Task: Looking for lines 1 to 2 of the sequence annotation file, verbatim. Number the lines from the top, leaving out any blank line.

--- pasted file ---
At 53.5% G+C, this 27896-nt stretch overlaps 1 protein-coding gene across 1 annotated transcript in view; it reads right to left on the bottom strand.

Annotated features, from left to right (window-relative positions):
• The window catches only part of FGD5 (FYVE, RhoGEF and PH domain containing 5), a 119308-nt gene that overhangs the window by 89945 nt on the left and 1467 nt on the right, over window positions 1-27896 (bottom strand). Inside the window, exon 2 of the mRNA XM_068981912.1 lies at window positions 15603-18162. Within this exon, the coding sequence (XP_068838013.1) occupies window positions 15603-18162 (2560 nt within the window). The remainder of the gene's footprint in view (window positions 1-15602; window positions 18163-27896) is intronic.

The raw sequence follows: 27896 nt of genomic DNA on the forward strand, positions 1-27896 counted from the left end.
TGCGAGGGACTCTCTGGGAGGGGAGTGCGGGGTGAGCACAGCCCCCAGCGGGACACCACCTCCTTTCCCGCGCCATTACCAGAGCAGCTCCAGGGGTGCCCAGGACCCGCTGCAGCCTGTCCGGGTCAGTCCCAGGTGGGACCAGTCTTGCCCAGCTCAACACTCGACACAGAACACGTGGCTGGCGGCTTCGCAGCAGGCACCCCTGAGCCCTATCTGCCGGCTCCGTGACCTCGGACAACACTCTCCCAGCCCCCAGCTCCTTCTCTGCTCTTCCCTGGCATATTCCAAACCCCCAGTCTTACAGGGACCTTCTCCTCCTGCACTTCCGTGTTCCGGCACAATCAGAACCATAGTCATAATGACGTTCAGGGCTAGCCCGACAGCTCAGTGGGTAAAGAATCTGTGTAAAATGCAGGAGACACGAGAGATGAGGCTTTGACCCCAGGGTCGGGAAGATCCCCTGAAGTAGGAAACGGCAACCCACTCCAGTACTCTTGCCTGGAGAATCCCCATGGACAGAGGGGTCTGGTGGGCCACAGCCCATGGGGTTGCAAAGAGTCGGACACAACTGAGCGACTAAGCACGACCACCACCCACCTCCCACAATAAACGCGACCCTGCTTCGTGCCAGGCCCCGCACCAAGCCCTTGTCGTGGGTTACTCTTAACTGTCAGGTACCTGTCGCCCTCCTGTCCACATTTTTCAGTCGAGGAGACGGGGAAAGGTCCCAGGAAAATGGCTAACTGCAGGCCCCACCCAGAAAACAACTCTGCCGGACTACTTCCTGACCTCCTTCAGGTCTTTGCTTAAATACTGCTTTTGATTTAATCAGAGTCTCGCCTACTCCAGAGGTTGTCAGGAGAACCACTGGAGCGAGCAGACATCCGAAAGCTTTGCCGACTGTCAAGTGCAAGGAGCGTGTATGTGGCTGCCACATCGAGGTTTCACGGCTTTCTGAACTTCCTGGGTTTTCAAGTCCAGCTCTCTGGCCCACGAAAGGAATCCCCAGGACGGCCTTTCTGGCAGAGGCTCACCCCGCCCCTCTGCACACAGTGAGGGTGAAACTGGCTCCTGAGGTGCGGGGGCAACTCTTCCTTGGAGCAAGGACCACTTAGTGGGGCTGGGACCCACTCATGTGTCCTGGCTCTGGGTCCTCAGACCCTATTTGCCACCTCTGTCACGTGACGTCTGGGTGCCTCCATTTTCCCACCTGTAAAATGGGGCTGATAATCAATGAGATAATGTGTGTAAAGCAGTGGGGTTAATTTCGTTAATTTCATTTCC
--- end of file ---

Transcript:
At 53.5% G+C, this 27896-nt stretch overlaps 1 protein-coding gene across 1 annotated transcript in view; it reads right to left on the bottom strand.

Annotated features, from left to right (window-relative positions):